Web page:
At the same time, however, Arrowsmith also marks a clear break with Lewis’ earlier satirical work. As the novelist himself wrote to a friend and publisher in 1921: ‘Perhaps [my next novel will not be] rebellious as ever, … but the central character heroic’.
Although Lewis initially planned to write this heroic novel against the backdrop of the Christian labour movement, he decided to centre the story around a scientific researcher when he was introduced to the bacteriologist Paul de Kruif in 1922. De Kruif, who was later to become famous with popular science books as The Microbe Hunters, had at the time just been fired from the Rockefeller Institute for Medical Research, after it was discovered that he had anonymously published a four-part polemic about the state of scientific medicine in the United States in which he ridiculed the methods and organization of that very same Rockefeller Institute. Together Lewis and De Kruif developed the idea to write a morality tale about scientific medicine in the early twentieth century.
The idea of a morality tale comes from medieval morality plays in which the characters personify abstract qualities, such as virtues or vices, which through the turn of events are confronted with one another and prompt the main protagonist to choose a Godly life over one of evil (i.e. a moral lesson thus is to be drawn). This typification indeed aptly applies to Arrowsmith. As one reads on the back cover of the 2008 edition: “Destined to become a physician and a researcher, [Martin] discovers that societal forces of ignorance, greed, and corruption can be as life-threatening as the plague”. The character of Martin Arrowsmith thus personifies the world of science – a pure but frail world whose enduring existence is threatened by the corrupting influences of society.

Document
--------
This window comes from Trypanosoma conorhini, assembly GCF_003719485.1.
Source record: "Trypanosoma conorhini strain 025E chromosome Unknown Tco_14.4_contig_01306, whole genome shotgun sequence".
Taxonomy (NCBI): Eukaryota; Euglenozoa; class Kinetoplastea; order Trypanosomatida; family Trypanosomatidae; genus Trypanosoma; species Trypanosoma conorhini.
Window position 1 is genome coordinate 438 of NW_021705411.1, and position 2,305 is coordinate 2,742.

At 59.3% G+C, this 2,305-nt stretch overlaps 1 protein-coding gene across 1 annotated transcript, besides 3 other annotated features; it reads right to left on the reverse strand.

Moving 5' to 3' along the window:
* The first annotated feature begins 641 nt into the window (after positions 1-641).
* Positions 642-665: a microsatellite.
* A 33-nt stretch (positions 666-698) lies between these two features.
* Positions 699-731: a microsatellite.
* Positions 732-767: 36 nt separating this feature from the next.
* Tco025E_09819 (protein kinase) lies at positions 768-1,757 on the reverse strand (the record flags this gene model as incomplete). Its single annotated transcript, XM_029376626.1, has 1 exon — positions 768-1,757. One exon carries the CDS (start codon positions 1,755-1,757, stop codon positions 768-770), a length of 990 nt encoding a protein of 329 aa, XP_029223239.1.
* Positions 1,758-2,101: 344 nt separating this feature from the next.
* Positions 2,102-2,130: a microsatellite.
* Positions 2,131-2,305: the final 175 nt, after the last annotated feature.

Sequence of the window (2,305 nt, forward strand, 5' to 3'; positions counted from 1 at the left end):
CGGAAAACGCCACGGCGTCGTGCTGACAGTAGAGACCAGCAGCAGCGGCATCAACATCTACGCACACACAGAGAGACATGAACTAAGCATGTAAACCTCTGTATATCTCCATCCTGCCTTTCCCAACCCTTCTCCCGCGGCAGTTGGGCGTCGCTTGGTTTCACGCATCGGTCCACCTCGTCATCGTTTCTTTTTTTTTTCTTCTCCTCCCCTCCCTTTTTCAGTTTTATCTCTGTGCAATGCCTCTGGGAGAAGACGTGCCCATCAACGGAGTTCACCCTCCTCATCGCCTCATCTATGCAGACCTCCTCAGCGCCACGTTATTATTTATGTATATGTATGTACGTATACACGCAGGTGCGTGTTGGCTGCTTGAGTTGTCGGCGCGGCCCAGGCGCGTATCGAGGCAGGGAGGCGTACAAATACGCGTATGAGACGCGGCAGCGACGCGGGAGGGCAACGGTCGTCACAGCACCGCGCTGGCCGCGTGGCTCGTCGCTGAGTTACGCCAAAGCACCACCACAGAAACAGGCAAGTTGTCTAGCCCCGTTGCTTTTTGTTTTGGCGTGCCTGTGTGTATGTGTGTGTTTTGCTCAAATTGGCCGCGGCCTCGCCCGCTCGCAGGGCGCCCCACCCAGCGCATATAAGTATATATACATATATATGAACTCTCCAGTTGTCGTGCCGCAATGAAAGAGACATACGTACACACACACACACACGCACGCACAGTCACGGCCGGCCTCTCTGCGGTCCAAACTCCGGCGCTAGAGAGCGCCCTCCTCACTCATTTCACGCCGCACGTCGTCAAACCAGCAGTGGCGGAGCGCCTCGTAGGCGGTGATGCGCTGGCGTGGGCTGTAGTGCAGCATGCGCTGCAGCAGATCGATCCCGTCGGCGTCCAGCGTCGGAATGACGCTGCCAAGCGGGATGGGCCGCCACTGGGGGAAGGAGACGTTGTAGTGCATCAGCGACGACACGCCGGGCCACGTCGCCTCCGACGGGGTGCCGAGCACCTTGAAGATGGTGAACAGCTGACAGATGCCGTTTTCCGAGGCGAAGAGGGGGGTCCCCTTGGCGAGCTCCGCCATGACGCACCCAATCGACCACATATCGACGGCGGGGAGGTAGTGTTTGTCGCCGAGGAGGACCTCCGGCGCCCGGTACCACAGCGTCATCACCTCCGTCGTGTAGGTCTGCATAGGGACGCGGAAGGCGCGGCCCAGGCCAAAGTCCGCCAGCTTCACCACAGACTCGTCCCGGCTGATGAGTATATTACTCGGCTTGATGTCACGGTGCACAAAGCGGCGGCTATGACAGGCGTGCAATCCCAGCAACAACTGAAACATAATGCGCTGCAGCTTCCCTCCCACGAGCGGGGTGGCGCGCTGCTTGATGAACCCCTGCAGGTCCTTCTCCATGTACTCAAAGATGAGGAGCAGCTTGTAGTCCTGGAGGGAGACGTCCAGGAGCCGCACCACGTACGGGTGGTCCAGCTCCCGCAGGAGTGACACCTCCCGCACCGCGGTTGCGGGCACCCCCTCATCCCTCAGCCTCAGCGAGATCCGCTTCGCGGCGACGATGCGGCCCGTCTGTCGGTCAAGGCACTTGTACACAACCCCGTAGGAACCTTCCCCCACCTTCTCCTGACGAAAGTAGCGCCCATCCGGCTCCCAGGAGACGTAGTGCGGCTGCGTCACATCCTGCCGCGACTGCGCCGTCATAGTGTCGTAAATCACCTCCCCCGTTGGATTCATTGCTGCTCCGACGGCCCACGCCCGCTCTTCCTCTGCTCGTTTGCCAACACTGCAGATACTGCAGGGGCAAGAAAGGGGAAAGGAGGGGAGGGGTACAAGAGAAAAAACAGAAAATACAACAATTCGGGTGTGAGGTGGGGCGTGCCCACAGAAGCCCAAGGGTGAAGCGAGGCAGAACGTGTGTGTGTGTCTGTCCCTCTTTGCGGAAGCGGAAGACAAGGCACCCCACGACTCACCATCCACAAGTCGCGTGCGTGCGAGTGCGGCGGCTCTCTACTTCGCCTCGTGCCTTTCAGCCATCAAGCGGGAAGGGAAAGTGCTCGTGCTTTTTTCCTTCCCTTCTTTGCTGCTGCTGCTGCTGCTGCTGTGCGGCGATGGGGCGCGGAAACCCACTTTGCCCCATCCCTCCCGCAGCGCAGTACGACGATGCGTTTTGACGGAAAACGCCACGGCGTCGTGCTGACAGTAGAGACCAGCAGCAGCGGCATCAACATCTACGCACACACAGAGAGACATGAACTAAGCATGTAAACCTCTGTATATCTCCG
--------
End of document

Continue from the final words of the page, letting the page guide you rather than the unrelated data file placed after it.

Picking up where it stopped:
The becoming of Martin as ‘Scientist’…
Martin’s struggle against societal vices in favour of the virtue of scientific inquiry takes up most part of the novel. Already in one of the first chapters, the young Martin is introduced to the world of science by Max Gottlieb, Winnemac’s professor of bacteriology who was born and educated in Germany (of course) and, to say the least, a bit of a mystery to the university students (“It was said that he could create life in the laboratory, that he could talk to the monkeys which he inoculated, that he had been driven out of Germany as a devil-worshipper or an anarchist, and that he secretly drank real champagne every evening at dinner”). While Martin immediately desires to become a follower and servant of Gottlieb, his teaching regime initially proves to be too hard for the young student, who struggles with the recognition of his fellow students, of the other teachers and most of all of women.
Leaving ‘Gottlieb’s shadow’ (the original title of the novel) to pursue the down-to-earth nurse Leora Tozer, Martin is led down a path that takes him through the gamut of medical occupations available in early twentieth century America. He in turn assumes the position of a hospital intern, country doctor, public health advocate and pathologist at a surgeon’s clinic before he returns to the scientific arms of Gottlieb, who has by then come to assume a leading position at the McGurk Institute in New York (a fictional recreation of the Rockefeller Institute).
On this journey, Martin encounters what we would nowadays consider the dominant stereotypical representations of the medical profession during the early 1900s. The general practitioner in the country side whose main interest it is to build up a large clientele; the zealous hygienist who hopes to save the nation by destroying dirt and sloth (‘Boil the milk bottles or by gum, You better buy your ticket to Kingdom Come!’); the surgeon who readily cuts and hopes to make 10.000 dollars a year; and the gentleman scientist who is mainly interested in social status – each pass in review while Martin discovers his abilities as a biomedical researcher who hopes to develop a bacteriophage which may prevent and cure the bubonic plague.
These satirical stereotypes not only serve to ridicule the majority of the American medical profession in the early twentieth century. They also personify those vices which each biomedical researcher apparently has to overcome if he is to make a lasting contribution to the world of science. De Kruif and Lewis strongly agreed that too many societal influences corrupt science. According to medical historian Charles Rosenberg, for example, De Kruif considered ‘no development within American science to be more dangerous than its growing ‘barrack spirit’ (thereby destroying the spontaneous creativity of the individual researcher)’. Similarly, Lewis declined the Pulitzer Prize he won for Arrowsmith in 1926, because ‘he did not believe in contests for writers’ (although he did accept the Nobel Prize for literature in 1930).